Acid does not cause acid reflux.
Stomach acid is supposed to be harsh. And it’s supposed to stay in your stomach….
Acid reflux is caused by the muscle between your esophagus and stomach, the lower esophageal sphincter (LES). Normally, the LES opens to allow food into the stomach and closes to prevent food and stomach acid from flowing back into the esophagus. Reflux happens when the LES doesn’t stay closed when it’s supposed to and lets stomach acid back up into your esophagus. This happens for a variety of reasons: muscle weakness, hernia, smoking, obesity, pregnancy, and certain foods, among others. Repeated and frequent reflux could be an indication of Gastroesophageal Reflux Disease or GERD.
So two things are a part of acid reflux: the dysfunctional LES and the acid in the stomach that is allowed to regurgitate into the esophagus because of the dysfunctional valve. Because the esophagus is not accustomed to acid, the result is a painful sensation known as heartburn.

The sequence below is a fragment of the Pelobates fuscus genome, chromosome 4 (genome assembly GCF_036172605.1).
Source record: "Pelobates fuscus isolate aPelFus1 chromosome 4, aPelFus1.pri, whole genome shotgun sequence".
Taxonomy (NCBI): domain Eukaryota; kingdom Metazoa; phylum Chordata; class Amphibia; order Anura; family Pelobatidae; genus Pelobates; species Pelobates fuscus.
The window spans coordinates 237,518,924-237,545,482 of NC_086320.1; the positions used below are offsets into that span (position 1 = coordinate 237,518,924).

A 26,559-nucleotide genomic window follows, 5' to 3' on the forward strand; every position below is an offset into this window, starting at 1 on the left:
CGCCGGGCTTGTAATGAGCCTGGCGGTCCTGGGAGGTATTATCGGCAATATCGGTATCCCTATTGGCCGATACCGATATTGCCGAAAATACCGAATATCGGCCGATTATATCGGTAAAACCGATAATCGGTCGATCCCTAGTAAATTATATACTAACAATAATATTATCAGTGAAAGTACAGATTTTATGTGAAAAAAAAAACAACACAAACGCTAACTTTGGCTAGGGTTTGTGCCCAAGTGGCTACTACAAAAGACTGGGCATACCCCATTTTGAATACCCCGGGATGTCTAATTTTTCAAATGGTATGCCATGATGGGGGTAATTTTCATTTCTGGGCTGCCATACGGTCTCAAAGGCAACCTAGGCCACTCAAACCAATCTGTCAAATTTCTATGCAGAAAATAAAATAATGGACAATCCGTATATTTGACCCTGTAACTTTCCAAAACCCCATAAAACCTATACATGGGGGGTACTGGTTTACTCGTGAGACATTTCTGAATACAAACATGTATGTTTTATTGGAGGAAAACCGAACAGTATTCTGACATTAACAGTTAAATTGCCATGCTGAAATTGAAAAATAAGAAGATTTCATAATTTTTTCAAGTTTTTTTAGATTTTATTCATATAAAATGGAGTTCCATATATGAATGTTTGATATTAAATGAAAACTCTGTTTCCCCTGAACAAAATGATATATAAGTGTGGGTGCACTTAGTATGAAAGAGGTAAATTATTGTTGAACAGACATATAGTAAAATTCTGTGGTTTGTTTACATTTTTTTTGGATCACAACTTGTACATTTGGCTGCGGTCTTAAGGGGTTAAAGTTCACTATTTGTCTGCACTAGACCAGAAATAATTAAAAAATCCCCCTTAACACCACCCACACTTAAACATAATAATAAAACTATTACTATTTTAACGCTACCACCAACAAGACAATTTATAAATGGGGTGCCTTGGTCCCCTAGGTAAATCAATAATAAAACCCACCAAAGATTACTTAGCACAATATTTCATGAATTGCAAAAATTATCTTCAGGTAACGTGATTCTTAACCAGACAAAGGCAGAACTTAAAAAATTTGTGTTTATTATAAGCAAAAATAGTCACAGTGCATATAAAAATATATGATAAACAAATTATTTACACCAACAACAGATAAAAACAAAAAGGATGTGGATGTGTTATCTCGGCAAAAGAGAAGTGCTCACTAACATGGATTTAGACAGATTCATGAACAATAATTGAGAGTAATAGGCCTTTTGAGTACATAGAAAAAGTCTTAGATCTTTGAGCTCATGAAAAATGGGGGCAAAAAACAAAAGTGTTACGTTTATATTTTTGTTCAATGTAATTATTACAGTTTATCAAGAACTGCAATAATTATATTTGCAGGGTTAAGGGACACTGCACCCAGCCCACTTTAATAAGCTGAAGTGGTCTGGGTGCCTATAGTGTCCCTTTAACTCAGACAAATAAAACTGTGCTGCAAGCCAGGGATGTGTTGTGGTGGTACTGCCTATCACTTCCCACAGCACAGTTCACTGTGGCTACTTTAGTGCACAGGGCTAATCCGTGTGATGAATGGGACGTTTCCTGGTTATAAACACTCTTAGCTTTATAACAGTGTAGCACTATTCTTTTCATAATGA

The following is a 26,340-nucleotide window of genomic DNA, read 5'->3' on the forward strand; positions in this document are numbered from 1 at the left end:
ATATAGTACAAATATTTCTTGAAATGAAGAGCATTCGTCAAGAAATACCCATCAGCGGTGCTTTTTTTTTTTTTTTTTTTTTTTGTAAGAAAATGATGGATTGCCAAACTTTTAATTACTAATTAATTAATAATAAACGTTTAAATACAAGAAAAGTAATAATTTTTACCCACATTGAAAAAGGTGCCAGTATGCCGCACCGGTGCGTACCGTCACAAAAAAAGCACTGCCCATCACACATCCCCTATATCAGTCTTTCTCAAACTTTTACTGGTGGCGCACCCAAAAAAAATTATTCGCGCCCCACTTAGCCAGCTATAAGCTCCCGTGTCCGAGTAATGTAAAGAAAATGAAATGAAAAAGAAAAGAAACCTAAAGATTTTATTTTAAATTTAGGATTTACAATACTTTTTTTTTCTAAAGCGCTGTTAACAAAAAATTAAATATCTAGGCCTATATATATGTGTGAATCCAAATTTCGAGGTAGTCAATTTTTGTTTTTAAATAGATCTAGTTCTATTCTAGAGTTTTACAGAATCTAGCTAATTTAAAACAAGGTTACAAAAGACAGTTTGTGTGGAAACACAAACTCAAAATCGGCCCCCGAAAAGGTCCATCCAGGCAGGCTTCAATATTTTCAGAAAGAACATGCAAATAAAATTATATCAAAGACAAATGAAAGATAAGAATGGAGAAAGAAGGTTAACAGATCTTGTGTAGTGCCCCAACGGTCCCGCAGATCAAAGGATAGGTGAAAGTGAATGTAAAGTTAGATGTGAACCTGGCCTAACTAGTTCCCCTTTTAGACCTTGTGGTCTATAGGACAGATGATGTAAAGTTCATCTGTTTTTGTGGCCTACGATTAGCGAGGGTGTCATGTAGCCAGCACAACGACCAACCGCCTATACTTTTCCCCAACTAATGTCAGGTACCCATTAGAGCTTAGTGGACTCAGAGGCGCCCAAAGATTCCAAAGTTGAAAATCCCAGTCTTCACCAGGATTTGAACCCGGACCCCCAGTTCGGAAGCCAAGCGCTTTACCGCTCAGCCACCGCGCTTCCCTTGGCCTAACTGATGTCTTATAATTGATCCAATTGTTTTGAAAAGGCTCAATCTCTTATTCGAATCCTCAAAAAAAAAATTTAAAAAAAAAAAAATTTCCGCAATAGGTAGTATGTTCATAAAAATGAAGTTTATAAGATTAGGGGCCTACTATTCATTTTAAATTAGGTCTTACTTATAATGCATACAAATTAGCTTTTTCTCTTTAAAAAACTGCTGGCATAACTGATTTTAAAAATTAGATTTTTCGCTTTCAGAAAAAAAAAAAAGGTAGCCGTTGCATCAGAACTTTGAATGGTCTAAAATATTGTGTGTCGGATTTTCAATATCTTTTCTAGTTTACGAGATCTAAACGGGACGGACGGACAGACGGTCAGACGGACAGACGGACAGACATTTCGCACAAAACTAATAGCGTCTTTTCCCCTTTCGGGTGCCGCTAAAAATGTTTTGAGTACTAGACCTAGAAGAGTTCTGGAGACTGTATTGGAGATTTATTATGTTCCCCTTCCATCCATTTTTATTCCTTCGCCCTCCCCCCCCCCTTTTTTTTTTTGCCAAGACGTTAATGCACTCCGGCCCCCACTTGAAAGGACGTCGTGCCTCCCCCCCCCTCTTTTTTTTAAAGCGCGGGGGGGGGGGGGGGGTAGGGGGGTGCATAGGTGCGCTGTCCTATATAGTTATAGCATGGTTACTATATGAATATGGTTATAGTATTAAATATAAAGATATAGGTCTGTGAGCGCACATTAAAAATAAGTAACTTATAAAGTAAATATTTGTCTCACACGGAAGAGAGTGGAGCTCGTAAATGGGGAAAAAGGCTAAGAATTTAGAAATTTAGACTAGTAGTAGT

The main therapy for acid reflux is to avoid common triggers. If avoiding common triggers is not enough medications such as H2 receptor antagonists or proton pump inhibitors may be the next treatment step.
It is important to note, however, that even though the medications help reduce the heartburn by reducing the amount of acid in the stomach, the dysfunctional LES still has the ability to reflux and reflux may be occurring unnoticed. The effect of this could be harmful. That harmful potential and some of the unknown effects of long term use of antiacid medications lead some people to consider procedures that may help to restore the LES function.